How to Distinguish an Ethical Dog Breeder From an Unethical Dog Breeder
A breeder, is a breeder, is a breeder, right? As a matter of fact, breeding dogs is a highly scientific endeavor that requires both extensive knowledge of genetics and deep integrity. Without these two major components, dog breeding has become one of the easiest and fastest ways to make a quick buck. Let’s start by defining types of dog breeders.
Ethical or reputable breeders demonstrate knowledge of their breed’s history, genetics, traits, temperament and conformation. They have years of experience with the breed and abide by their breed club Code of Ethics. They have a great passion for their breed and show their dogs to championship levels to represent the standards and improve the quality of the line. Ethical breeders know about genetics to the extent that they perform required genetic testing. Different breeds are susceptible to different problems; eyes, heart, hips, skin and they test and get certified accordingly to improve the quality of their bloodlines. An ethical dog breeder is willing to disclose any problems or defects in their line and submit any data about their dogs, puppies to the AKC or their breed club.
Ethical dog breeders are relentlessly committed to finding their pups a good home. If you’re a potential buyer, and haven’t faced a barrage of questions about your home, family, habits, yard, lifestyle, work hours and more, chances are you’re dealing with a backyard breeder or worse, a puppy mill. Ethical breeders care deeply about their dogs and even require new owners to agree that if the pup doesn’t work out for any reason at any time, it will be returned to them. An ethical breeder will have their pups checked by a veterinarian before they go their new homes and will provide a full lifetime guarantee, covering genetic disease and temperament problems. Reputable breeders offer guidance and advice to buyers for the lifetime of the dogs. They are not in it for the money, as most of the capital goes right back in to the breeding program, paying for genetic testing, showing, vet bills, and so on.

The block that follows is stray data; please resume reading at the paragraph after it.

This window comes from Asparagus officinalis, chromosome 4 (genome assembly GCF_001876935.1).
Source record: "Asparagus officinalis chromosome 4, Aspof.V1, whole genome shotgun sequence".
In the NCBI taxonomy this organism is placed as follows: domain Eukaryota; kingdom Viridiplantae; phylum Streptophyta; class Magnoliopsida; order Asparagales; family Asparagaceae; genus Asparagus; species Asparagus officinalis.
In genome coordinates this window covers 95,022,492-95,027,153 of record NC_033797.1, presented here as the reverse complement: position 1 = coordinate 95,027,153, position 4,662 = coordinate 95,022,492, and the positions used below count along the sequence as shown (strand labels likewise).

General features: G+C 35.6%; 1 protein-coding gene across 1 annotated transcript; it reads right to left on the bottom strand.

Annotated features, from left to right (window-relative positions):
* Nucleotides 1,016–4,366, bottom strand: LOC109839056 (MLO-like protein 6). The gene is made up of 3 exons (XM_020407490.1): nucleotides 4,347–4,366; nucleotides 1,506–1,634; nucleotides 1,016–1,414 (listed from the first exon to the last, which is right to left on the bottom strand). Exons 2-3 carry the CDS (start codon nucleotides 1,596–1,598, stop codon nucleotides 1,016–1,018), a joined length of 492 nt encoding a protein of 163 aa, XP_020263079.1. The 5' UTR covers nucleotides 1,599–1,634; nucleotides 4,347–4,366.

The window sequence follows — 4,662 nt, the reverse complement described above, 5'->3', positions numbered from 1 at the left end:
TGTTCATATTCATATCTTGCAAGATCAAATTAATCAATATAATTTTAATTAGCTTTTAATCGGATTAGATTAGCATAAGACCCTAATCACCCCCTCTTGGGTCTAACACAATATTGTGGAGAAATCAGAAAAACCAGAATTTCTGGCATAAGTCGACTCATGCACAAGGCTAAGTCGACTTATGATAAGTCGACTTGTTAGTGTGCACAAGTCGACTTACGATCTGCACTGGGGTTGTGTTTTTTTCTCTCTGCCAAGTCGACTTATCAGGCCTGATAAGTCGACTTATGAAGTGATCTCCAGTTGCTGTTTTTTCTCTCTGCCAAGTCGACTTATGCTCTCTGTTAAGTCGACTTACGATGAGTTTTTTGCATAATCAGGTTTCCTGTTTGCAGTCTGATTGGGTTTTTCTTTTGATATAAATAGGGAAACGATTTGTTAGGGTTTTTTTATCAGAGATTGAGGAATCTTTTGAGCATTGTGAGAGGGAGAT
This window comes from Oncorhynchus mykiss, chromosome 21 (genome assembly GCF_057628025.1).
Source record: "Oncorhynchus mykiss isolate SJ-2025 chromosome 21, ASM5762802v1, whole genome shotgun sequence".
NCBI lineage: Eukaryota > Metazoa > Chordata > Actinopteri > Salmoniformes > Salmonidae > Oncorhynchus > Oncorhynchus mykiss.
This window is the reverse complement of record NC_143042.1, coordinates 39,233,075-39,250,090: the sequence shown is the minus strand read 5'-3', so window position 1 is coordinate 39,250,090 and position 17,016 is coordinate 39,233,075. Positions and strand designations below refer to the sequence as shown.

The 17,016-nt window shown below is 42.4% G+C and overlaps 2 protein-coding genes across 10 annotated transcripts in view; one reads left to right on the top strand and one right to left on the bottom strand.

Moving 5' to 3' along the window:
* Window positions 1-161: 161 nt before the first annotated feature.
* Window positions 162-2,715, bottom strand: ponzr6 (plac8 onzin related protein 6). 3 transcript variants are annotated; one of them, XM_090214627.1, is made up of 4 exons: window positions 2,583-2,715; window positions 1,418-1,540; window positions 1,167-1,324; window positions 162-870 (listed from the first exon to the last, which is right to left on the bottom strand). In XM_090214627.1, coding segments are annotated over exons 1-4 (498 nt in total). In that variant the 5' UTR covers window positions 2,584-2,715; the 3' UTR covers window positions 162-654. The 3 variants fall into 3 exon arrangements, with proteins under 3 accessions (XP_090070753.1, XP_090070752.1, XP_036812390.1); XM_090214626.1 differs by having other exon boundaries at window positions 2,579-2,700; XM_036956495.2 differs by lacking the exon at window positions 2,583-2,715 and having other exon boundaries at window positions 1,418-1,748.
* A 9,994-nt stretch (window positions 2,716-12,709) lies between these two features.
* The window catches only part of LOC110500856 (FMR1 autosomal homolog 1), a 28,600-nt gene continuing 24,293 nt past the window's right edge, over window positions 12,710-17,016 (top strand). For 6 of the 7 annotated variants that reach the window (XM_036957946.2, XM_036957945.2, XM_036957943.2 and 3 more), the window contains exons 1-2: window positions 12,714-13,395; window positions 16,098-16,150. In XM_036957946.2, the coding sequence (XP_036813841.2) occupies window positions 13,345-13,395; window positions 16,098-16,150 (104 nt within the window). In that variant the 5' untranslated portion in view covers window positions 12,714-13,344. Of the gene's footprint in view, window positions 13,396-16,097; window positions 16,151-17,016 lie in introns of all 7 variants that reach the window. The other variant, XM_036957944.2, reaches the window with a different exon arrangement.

A backyard breeder is a slang term for a casual dog breeder that breeds dogs for fun and money. A step above a puppy mill, these breeders are not particularly educated about the breed, history, traits, temperament or conformation. They do not even know that a Code of Ethics exists—and if they did, they would not be breeding. They do not show their dogs and are not concerned with improving the quality of their bloodline. They’ll breed poor quality dogs that don’t meet the standards of the breed. Be aware that AKC (the American Kennel Club) is a registration organization and is not equipped to monitor or screen breeders or their dogs. Anyone can have an AKC registered dog. For example, if I have a registered Golden Retriever, and you have a registered Golden Retriever, we can breed our dogs and sell them as AKC registered puppies. However, neither of us has any knowledge as to their genetic history, disease, temperament, and so on. We could then quite possibly breed pups that will develop hip dysplasia, heart disease, eye problems, auto-immune disease, and more.